“Just like you get a mortgage with a bank and one day you get a notice your mortgage has been sold to another bank,” said Rush Limbaugh on Wednesday’s show. “Lending institutions change their level of risk all the time. And they lay off elements of risk. So Deutsche Bank sent Trump a lot of money, but they didn’t want to become totally dependent on Trump paying it back, so they sold some of Trump’s debt to a consortium of banks that did some business in Russia.”
So, to recap: 30+ years ago Donald Trump borrowed money (gasp!!) from a bank who sold some of his debt to another group of banks (scandalous!) who also do business with banks that do business with people in Russia (the HORROR!) …
I mean, at this point we’re not too far off from “my best friend’s sister’s boyfriend’s brother’s girlfriend heard from this guy who knows this kid who’s going with a girl who saw Ferris pass-out at 31 Flavors last night,” amiright?
- The New York Times tried to make this a thing in 2016, and Hillary Clinton (with Anderson Cooper’s full cooperation) tried to take full advantage of it.
It goes something like this (and you can read the full transcript here):
Clinton accuses Trump of trying to weasel his way out of paying taxes. Cooper goes “yeah, what do you have to say for yourself, huh?”
Trump says, “Sure did [write it off]. So have a lot of her donors.”
And then for the kill shot: “You know, she [Clinton, a former senator] has given it to us. Hey, if she had a problem, for 30 years she’s been doing this … why didn’t you do something about it?”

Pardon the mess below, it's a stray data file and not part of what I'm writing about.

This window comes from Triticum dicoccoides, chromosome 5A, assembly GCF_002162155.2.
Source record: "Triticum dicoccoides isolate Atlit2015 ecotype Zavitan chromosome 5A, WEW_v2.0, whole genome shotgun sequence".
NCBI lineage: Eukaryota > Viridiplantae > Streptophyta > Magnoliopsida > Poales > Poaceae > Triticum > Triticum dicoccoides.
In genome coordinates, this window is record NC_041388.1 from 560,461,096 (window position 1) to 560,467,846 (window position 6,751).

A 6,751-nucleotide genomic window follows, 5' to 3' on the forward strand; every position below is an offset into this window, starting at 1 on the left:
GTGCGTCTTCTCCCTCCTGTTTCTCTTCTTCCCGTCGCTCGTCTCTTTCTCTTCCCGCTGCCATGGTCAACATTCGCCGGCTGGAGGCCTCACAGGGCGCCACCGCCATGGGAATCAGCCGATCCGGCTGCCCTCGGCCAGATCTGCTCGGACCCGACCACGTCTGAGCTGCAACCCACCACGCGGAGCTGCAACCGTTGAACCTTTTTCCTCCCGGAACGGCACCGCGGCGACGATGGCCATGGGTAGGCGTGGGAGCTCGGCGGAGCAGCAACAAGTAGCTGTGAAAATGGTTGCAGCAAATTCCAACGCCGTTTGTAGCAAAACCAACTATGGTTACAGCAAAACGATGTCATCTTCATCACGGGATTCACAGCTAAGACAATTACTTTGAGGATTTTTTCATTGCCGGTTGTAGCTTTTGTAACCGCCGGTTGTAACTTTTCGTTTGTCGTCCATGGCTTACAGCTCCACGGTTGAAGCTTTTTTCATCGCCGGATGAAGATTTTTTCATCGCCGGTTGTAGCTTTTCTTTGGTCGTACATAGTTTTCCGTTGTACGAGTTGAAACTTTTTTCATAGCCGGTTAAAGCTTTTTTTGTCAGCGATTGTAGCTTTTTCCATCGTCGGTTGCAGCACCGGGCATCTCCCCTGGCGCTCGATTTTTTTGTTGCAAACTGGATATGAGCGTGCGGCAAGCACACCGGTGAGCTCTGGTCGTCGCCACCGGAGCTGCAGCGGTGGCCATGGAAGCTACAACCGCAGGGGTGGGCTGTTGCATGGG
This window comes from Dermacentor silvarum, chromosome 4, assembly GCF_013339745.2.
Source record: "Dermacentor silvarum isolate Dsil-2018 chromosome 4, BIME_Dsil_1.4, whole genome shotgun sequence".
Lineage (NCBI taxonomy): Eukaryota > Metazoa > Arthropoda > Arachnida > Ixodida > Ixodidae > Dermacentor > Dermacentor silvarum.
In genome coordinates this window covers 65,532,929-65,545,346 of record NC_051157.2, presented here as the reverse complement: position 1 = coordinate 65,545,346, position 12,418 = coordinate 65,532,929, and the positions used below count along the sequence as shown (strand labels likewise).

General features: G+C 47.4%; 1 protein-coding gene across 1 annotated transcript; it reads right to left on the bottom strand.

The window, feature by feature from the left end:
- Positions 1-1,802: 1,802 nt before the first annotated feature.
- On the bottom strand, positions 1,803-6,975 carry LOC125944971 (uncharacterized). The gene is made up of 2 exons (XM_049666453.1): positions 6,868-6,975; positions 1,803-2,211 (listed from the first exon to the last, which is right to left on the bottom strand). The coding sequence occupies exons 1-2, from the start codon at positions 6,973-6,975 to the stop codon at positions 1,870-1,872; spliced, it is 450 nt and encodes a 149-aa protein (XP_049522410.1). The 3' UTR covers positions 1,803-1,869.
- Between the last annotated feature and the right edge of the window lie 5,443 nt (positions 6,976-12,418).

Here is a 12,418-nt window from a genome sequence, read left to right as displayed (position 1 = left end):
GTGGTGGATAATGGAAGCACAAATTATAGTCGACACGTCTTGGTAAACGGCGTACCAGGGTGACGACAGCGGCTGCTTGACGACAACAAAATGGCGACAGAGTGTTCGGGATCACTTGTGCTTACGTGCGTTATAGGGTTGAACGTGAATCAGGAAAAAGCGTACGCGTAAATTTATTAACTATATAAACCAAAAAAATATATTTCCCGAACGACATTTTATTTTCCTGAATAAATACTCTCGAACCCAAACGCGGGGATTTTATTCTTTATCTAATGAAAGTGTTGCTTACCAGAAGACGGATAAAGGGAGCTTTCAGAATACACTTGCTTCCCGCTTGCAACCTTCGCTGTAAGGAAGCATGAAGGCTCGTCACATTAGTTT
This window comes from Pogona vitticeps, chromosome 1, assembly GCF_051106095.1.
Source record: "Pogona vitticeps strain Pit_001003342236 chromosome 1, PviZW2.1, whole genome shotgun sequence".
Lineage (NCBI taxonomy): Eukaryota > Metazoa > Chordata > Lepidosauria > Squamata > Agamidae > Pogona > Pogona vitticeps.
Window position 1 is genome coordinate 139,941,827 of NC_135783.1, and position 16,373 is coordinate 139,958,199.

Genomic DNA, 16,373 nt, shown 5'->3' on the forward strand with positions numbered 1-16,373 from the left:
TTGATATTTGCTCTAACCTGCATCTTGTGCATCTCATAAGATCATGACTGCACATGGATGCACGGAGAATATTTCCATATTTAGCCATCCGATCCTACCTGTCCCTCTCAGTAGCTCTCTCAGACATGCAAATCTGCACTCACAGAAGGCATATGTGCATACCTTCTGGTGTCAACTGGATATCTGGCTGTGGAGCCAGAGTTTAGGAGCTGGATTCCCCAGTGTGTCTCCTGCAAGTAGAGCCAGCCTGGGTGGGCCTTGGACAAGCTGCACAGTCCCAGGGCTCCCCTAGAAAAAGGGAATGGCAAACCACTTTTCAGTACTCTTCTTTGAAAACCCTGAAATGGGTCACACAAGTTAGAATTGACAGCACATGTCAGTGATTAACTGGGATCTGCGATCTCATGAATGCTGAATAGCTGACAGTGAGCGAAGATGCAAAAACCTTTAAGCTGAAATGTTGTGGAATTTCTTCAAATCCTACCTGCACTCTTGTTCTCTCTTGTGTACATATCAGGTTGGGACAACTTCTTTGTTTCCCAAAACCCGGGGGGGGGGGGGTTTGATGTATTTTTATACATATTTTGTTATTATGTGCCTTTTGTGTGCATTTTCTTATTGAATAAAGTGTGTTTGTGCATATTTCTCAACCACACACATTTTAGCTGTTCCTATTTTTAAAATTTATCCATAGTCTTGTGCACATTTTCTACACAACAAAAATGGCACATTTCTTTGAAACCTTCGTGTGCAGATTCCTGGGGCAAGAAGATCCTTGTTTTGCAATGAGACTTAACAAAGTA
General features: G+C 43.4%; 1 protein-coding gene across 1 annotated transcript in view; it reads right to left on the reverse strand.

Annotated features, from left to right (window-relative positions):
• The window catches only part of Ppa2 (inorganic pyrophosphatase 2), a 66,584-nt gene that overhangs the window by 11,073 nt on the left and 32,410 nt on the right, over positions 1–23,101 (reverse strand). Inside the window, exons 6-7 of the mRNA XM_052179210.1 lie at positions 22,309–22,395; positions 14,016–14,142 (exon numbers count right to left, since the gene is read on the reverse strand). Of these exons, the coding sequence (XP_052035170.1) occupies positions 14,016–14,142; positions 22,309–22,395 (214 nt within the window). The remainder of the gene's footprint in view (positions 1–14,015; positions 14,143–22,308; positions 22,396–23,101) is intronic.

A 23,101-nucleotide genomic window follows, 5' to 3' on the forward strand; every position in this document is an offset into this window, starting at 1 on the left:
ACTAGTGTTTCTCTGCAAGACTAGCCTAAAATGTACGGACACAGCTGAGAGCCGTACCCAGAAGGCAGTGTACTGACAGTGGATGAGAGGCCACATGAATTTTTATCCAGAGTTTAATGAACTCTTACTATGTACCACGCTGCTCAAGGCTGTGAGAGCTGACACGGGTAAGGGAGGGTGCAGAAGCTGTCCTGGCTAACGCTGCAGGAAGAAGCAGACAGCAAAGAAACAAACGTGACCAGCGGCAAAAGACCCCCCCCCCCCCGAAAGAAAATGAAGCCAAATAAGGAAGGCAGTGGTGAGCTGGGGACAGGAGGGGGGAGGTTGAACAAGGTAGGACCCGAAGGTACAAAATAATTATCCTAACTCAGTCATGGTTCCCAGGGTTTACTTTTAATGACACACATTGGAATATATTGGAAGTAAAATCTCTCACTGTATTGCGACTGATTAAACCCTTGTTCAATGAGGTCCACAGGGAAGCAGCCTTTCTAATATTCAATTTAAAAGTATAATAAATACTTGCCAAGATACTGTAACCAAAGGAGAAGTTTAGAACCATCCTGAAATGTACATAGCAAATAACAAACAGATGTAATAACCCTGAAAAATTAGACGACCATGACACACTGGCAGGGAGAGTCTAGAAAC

Sidebar: it never ceases to amaze me that the Left will attack a citizen for taking advantage of all tax options that are legally available to them, as though they should feel morally obligated to pay MORE than the minimum–and yet I never seen liberal cutting extra checks to the IRS or laying off their highly-paid and highly-sought-after personal accounts. But I’ve digressed.
- What the New York Times and their source(s) did was illegal. And it ought to scare every single American.
Stealing is a crime. Stealing information from the federal government is a big crime. Leaking that private information to a media outlet to broadcast it to the ends of the earth is the cherry on top of this wildly criminal sundae.
Worse yet, this was done with the express purpose of damaging “not only a politician, not only a candidate, but the President of the United States … that’s a very big deal.”
Think of the repercussions of this kind of power. If they can do it to the leader of the free world, you best believe they can do it to you, too.
Just for kicks, let’s set all of this aside for a moment. Let’s assume that Trump really did cheat on his taxes to mitigate the fact that he’s an abysmal failure of a businessman. Obviously this matters because Donald Trump ran in part on the idea that if he could build a successful business empire, he could do the same for the course of our country. The logical conclusion would be that if he failed as a businessman in the 1990s—he’d be a failure today.
And your complaint about the current state of the US economy would be…?
“Reports of the economic expansion’s death appear to have been greatly exaggerated,” writes Ben Casselman and Jim Tankersley in a piece entitled “Overcoming Doubts, U.S. Economy Finds a Way Forward.” The men continued: “A 3.2% growth rate in the first quarter beats the forecasts and offers Trump a political lift.”
That, ladies and gentleman, was an article that ran on April 26th, 2019.
In The New York Times.
Mary Ramirez is a full-time writer, creator of www.afuturefree.com, and contributor to The Chris Salcedo Show on KSEV 700 Radio in Houston. She can be reached at: email@example.com; or on Twitter: @AFutureFree